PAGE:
When writing about a great poet like Faiz Ahmad Faiz, it is difficult to resist the urge to quote a few of one’s favourite lines from his poems. In fact, for lovers of poetry, great poets are as diverse and unique as their poems. When we remember Faiz, we cherish everything about him – his rich and varied life, his struggles and the molten gold of the shayari which flowed from his pen, shayari which is as moving and fresh in the Internet age as it was in the years of writing by hand or with typewriters. It should be a matter of considerable pride to our generation to have seen the great man and to have heard him recite his poetry in his baritone voice.
I had the good fortune in the late 1970s to have some contact, albeit indirect, with Faiz. I was then working in the Indian foreign office, on the Middle East desk. At the time Faiz was living in Beirut. Our envoy in Beirut, also a lover of Urdu poetry, often spent time with Faiz and would share the invaluable experience with me. Faiz’s book Mere Dil Mere Musafir (My Heart, My Traveller), published some time later, contained poems written in and about Lebanon. The title poem talks of the acute melancholy of living in a strange land, describing the plight of those who, like Faiz, have been uprooted from their homes and compelled to live in strange lands.
Hamein din se raat karna
In this land of unknown people
We have been ordained to spend our days and nights.
Written as if in a virtual dialogue with Asadullah Khan Ghalib, – borrowing several lines and the structure and rhyming pattern of Ghalib’s well-known ghazal ‘Yeh na thi hamari kismat’ (It was not so fated) – Faiz ends ‘Mere dil, mere musafir’ with Ghalib’s famous lines:
Hamein kya bura tha marna
agar ek bar hota
I would gladly welcome death
if it were to come but once.
The sense of desolation which surrounded Faiz’s life at the time and caused him anguish is clearly expressed in ‘Mere Dil, Mere Musafir’. But when you move on from this angst and read his love poems, you get another glimpse of his multi-faceted personality. Faiz has a phenomenal range – in his idiom, in his refined phraseology, as well as in the effortless weaving-in of simple everyday words which we use in the vast region from the Brahmaputra to the Indus. All this – and imbued with a rhyme and flow that is the métier of Urdu poetry.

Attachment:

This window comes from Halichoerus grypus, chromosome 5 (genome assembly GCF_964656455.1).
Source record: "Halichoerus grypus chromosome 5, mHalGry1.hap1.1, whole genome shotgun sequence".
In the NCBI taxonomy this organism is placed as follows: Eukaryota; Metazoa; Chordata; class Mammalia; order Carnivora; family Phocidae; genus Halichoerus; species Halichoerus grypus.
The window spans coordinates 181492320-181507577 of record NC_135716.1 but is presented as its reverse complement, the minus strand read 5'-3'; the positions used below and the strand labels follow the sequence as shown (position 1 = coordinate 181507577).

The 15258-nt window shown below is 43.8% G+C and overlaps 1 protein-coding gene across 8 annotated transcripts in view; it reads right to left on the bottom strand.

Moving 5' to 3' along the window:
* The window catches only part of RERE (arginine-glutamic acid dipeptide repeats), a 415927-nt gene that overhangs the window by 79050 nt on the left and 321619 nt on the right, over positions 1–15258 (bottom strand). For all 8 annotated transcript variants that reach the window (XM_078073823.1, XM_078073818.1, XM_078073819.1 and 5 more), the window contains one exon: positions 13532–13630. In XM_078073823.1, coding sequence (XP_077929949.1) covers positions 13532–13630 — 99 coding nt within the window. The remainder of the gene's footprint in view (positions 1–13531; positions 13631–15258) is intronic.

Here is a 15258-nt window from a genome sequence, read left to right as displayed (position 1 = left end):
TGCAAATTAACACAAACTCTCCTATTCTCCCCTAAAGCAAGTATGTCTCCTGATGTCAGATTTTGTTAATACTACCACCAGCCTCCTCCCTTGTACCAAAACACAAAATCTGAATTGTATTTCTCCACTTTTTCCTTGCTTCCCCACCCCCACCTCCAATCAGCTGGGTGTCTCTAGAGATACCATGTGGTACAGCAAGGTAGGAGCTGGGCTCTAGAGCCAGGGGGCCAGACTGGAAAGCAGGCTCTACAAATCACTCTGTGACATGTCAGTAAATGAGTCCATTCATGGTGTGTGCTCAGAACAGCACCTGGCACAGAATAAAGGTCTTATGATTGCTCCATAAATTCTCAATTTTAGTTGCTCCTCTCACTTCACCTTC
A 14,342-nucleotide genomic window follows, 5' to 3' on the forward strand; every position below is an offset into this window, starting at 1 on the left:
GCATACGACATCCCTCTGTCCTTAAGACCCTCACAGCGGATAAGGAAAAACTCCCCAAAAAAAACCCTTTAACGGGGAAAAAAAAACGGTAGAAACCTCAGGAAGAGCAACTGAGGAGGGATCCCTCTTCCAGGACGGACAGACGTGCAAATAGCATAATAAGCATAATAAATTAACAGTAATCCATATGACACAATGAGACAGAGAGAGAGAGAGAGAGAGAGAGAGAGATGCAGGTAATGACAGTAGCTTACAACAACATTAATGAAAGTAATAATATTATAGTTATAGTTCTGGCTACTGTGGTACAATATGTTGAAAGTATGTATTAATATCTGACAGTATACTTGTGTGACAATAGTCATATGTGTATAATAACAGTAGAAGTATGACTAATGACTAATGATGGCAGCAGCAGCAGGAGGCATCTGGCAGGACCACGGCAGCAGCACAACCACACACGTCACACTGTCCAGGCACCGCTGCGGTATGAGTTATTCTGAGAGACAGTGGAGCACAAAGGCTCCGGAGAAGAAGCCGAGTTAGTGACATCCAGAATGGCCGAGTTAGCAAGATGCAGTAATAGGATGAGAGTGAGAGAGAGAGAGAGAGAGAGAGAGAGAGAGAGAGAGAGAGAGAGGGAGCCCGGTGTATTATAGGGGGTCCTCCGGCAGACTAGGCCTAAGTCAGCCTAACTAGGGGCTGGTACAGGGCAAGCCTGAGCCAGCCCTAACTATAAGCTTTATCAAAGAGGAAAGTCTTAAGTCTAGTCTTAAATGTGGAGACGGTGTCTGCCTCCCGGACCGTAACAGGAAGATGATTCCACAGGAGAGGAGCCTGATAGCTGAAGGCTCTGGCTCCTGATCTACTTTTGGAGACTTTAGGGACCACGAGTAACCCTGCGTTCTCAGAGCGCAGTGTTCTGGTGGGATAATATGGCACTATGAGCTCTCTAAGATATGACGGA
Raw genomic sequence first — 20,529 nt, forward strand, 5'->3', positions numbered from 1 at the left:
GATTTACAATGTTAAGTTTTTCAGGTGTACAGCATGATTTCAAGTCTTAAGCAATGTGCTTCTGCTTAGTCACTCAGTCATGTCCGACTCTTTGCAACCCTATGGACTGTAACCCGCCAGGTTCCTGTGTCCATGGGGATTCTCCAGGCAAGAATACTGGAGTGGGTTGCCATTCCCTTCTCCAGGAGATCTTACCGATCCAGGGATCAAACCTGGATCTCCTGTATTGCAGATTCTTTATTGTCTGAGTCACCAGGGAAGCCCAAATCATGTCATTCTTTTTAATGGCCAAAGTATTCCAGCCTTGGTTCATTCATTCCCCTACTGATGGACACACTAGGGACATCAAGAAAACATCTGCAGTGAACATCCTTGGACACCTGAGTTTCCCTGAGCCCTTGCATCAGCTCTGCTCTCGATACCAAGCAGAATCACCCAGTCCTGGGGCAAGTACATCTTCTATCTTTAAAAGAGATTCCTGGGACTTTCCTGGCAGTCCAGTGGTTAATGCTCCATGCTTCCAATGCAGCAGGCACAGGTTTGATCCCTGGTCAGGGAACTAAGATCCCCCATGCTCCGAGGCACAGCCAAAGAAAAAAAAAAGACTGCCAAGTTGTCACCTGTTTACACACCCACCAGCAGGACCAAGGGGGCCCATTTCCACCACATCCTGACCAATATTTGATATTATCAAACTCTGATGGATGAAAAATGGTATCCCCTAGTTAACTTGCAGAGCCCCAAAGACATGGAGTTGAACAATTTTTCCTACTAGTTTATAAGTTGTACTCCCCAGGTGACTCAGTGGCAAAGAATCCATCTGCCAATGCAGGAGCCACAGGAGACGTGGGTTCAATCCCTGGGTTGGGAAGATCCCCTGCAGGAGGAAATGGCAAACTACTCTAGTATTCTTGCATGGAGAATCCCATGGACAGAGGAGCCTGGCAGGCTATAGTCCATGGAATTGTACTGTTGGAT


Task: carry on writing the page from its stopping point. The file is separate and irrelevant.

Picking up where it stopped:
Faiz’s love poems gave expression to the yearnings and longings of an entire generation of those who grew up in colonial days in the charmed land of Khusro, Mir, Ghalib and Iqbal. Faiz’s metaphor was new but remained connected to the tradition of Urdu poetry. The poem, ‘Mujhse pahli si mohabbat mere mahboob na maang’ (Do not ask for the same love, my beloved) was a landmark in Urdu poetry. Sung later by Noorjahan, it became hugely popular. I was in high school when I first heard Noorjehan’s rendering of this poem and it has remained with me ever since.
In his social imagination, Faiz is in the same bracket as Pablo Neruda, but Faiz intersperses within his poetry the Southasian milieu’s legacy of a throbbing heart’s rhythm and rhyme. Numerous poets and lyricists subsequently copied and imitated Faiz. Cinema in India and Pakistan relies on a liberal dose of romance; and its songs draw from Urdu poetry’s treasures. It is a great skill indeed when the profound depth of feeling and refinement of style in Faiz’s poetry still retains the ability to become a song on everyone’s lips. Faiz has been sung, and continues to be sung, by accomplished Pakistani and Indian singers. It is a matter of immense satisfaction that thanks to them Faiz remains a poet of the masses even when pop culture tries to upstage all else.
Like his friend Neruda, Faiz too should have in all fairness received the Nobel Prize for literature. It is a pity that this genius of Urdu verse from Pakistan eluded the arbiters of literature in the West. The failure to fully appreciate his poems is also perhaps due to the incapacity of the Anglicized classes in the Subcontinent itself to fathom the rootedness, the gravitas and the lofty imagery his words evoke. The depth of his empathy for the suffering is nourished by the tradition of sants and Sufis from ancient times, but it is difficult to convey this accurately in English translation. In fact, it is not easy to get across a sense of the beauty of Faiz’s poetry in any language other than Urdu. We are lucky indeed if we can read Urdu and cherish Faiz.
–Sheel Kant Sharma is Secretary-General, South Asian Association for Regional Cooperation (SAARC).